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American Poems: Books: At Swim-Two-Birds (Irish Literature Series)
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At Swim-Two-Birds (Irish Literature Series)

At Swim-Two-Birds (Irish Literature Series)
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  • List Price: $13.95
  • Buy New: $8.38
  • as of 8/22/2014 12:47 EDT details
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New (18) Used (35) from $4.98
  • Seller:woodencovers2
  • Sales Rank:40,049
  • Languages:English (Unknown), English (Original Language), English (Published)
  • Media:Paperback
  • Number Of Items:1
  • Edition:1st Dalkey Archive ed
  • Pages:239
  • Shipping Weight (lbs):0.9
  • Dimensions (in):0.9 x 5.8 x 8
  • Publication Date:August 17, 1998
  • ISBN:156478181X
  • EAN:9781564781819
  • ASIN:156478181X
Availability:Usually ships in 1-2 business days


Editorial Reviews:
Synopsis

A wildly comic send-up of Irish literature and culture, At Swim-Two-Birds is the story of a young, lazy, and frequently drunk Irish college student who lives with his curmudgeonly uncle in Dublin. When not in bed (where he seems to spend most of his time) or reading he is composing a mischief-filled novel about Dermot Trellis, a second-rate author whose characters ultimately rebel against him and seek vengeance. From drugging him as he sleeps to dropping the ceiling on his head, these figures of Irish myth make Trellis pay dearly for his bad writing. Hilariously funny and inventive, At Swim-Two-Birds has influenced generations of writers, opening up new possibilities for what can be done in fiction. It is a true masterpiece of Irish literature.

Amazon.com Review
In a 1938 letter to a literary agent, Flann O'Brien described his first novel as "a very queer affair, unbearably queer perhaps." The book in question was At Swim-Two-Birds--and if we take queer to mean diabolically eccentric, then truer words were never spoken. The author, whose real name was Brian O'Nolan, had successfully stirred Gaelic legend, pulp fiction, and grimy Dublin realism into a hilarious cocktail. His mastery of modernist collage would have been an ample accomplishment itself. But O'Brien was also blessed with the writer's equivalent of perfect pitch, and in At Swim-Two-Birds he squeezes the maximum beauty and banality out of the English language. All he lacks is a tragic register, but he makes up for this deficit with a sense of comedy so acute that even James Joyce couldn't resist blurbing his fellow Dubliner's creation: "A really funny book."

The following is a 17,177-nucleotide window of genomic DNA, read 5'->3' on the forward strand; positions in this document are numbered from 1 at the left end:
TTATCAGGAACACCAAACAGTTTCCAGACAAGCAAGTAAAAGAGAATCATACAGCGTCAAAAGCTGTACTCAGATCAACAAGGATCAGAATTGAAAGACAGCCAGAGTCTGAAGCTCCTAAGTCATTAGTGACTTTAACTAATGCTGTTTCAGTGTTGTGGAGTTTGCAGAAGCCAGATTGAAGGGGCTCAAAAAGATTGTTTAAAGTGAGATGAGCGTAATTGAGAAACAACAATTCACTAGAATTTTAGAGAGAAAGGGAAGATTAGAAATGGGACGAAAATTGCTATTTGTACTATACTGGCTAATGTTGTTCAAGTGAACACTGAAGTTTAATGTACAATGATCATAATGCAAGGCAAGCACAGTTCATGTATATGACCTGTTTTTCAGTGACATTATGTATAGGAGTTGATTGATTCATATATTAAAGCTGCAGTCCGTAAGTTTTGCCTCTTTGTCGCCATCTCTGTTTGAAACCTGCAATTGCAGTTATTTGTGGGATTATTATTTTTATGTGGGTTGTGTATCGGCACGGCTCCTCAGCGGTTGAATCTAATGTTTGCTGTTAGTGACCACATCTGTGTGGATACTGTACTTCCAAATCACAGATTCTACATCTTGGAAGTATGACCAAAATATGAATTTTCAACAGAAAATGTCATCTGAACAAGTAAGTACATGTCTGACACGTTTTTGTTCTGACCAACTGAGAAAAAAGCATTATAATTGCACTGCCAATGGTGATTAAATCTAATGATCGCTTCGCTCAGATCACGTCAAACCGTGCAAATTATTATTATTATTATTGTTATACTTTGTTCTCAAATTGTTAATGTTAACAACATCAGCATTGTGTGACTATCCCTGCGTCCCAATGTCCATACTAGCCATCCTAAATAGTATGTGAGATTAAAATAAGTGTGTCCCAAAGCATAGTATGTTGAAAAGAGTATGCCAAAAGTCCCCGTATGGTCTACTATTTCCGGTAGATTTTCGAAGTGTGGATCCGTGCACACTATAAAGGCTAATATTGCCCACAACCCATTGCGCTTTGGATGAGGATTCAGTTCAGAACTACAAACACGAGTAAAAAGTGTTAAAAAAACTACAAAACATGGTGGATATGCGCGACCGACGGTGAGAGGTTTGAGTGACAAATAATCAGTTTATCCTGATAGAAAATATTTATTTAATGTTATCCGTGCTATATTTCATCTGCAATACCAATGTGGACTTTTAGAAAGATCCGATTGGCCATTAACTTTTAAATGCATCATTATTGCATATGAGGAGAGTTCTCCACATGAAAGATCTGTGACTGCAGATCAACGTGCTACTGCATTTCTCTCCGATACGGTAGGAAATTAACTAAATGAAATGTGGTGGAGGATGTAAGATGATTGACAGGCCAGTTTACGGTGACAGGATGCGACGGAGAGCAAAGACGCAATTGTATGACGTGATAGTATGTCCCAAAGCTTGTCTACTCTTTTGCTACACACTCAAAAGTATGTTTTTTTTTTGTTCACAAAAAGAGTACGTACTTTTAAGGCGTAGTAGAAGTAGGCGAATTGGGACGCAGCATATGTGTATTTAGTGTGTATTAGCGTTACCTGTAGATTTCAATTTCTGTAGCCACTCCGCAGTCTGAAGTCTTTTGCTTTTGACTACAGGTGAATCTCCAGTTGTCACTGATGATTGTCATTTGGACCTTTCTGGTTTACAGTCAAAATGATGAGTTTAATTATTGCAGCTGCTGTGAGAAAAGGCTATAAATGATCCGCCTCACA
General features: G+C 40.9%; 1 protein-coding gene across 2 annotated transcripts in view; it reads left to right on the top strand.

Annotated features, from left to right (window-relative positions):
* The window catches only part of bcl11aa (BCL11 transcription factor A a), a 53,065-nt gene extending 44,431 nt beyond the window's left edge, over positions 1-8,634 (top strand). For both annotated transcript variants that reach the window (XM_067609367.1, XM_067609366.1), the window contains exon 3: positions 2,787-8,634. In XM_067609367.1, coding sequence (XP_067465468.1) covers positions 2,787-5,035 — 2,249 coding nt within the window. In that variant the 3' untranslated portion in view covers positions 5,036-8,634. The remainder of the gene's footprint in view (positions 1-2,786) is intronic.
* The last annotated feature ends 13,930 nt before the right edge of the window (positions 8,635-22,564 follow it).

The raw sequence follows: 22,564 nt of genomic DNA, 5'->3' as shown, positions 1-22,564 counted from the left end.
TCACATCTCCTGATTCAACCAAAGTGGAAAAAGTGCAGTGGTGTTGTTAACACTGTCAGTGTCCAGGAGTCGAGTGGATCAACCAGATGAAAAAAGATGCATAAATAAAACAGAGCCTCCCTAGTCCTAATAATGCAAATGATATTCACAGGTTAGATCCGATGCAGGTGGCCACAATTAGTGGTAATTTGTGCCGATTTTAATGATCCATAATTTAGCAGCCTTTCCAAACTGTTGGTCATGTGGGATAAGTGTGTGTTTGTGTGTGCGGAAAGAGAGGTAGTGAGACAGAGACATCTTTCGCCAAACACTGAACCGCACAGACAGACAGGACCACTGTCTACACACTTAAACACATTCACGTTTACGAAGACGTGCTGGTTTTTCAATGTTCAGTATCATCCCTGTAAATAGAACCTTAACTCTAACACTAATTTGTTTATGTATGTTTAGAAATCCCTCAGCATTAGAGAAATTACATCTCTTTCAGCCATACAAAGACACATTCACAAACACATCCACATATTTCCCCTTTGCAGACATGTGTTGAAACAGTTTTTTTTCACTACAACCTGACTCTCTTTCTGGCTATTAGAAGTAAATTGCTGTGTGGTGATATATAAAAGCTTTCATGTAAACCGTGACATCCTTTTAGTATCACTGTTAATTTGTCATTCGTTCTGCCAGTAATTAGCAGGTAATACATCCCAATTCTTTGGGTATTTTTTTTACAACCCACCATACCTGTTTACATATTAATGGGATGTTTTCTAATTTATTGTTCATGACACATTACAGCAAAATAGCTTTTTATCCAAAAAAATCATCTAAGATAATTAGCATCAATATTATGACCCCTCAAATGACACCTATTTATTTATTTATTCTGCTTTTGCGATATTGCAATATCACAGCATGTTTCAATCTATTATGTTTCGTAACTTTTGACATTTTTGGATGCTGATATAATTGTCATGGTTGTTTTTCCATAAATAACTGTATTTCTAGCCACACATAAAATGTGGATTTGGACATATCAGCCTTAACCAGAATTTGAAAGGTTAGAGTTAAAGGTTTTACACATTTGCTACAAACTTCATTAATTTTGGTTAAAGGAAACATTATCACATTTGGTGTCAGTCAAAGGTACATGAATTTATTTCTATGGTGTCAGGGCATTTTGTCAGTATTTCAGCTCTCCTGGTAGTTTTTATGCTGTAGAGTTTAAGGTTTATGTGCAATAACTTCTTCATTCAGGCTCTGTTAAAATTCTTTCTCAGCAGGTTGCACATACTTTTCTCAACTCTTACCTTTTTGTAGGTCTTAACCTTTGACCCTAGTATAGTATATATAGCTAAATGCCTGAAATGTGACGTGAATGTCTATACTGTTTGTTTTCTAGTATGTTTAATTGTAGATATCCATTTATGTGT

O'Brien labored mightily to make At Swim-Two-Birds summary-proof. But here, anyway, are the bare bones: the narrator, a university student, is writing a novel, which keeps morphing from mock-heroics to middlebrow naturalism. Meanwhile, one of his characters, Dermot Trellis, is himself writing a Western--an Irish Western--whose cowpunching protagonists will eventually throw off their fictional shackles and attempt to murder their creator. (Talk about the death of the author!) There's enough structural shenanigans here to keep an entire industry of critics afloat. Still, what matters most is the pungency of O'Brien's prose. His dialogue is agreeably grungy, his parodies delicious, and the narrator speaks in the sort of Jesuitical dialect that we associate with Samuel Beckett:

That same afternoon I was sitting on a stool in an intoxicated condition in Grogan's licensed premises. Adjacent stools bore the forms of Brinsley and Kelly, my two true friends. The three of us were occupied in putting glasses of stout into the interior of our bodies and expressing by fine disputation the resulting sense of physical and mental well-being. In my thigh pocket I had eleven and eightpence in a weighty pendulum of mixed coins.
Snippets, alas, do little justice to At Swim-Two-Birds, which relies heavily on cumulative chaos for its effect. Graham Greene, an early fan, compared its comic charge to "the kind of glee one experiences when people smash china on the stage." A half century after its initial appearance, O'Brien's masterpiece remains a gleeful read--a marvelous, inventive, and (last but not least) really funny book. --James Marcus

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